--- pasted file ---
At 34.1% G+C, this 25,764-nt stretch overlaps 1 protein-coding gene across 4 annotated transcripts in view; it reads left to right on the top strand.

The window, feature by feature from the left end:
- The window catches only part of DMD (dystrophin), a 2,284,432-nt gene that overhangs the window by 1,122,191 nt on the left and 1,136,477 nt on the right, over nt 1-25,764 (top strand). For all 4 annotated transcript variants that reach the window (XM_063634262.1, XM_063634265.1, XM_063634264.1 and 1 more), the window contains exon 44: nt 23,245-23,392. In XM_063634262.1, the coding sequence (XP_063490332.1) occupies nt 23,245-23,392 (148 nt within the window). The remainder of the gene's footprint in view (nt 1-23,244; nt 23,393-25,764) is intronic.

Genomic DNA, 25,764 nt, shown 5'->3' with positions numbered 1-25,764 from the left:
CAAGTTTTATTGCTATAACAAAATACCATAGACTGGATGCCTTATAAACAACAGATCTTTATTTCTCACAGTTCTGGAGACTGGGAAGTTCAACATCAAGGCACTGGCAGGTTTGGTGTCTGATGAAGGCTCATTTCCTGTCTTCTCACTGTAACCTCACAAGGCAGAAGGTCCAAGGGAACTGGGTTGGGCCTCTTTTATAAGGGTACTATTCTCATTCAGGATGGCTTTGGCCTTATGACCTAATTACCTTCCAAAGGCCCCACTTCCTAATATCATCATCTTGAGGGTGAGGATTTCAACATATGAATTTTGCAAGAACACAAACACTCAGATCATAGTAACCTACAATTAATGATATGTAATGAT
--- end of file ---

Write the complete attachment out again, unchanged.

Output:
At 34.1% G+C, this 25,764-nt stretch overlaps 1 protein-coding gene across 4 annotated transcripts in view; it reads left to right on the top strand.

The window, feature by feature from the left end:
- The window catches only part of DMD (dystrophin), a 2,284,432-nt gene that overhangs the window by 1,122,191 nt on the left and 1,136,477 nt on the right, over nt 1-25,764 (top strand). For all 4 annotated transcript variants that reach the window (XM_063634262.1, XM_063634265.1, XM_063634264.1 and 1 more), the window contains exon 44: nt 23,245-23,392. In XM_063634262.1, the coding sequence (XP_063490332.1) occupies nt 23,245-23,392 (148 nt within the window). The remainder of the gene's footprint in view (nt 1-23,244; nt 23,393-25,764) is intronic.

Genomic DNA, 25,764 nt, shown 5'->3' with positions numbered 1-25,764 from the left:
CAAGTTTTATTGCTATAACAAAATACCATAGACTGGATGCCTTATAAACAACAGATCTTTATTTCTCACAGTTCTGGAGACTGGGAAGTTCAACATCAAGGCACTGGCAGGTTTGGTGTCTGATGAAGGCTCATTTCCTGTCTTCTCACTGTAACCTCACAAGGCAGAAGGTCCAAGGGAACTGGGTTGGGCCTCTTTTATAAGGGTACTATTCTCATTCAGGATGGCTTTGGCCTTATGACCTAATTACCTTCCAAAGGCCCCACTTCCTAATATCATCATCTTGAGGGTGAGGATTTCAACATATGAATTTTGCAAGAACACAAACACTCAGATCATAGTAACCTACAATTAATGATATGTAATGAT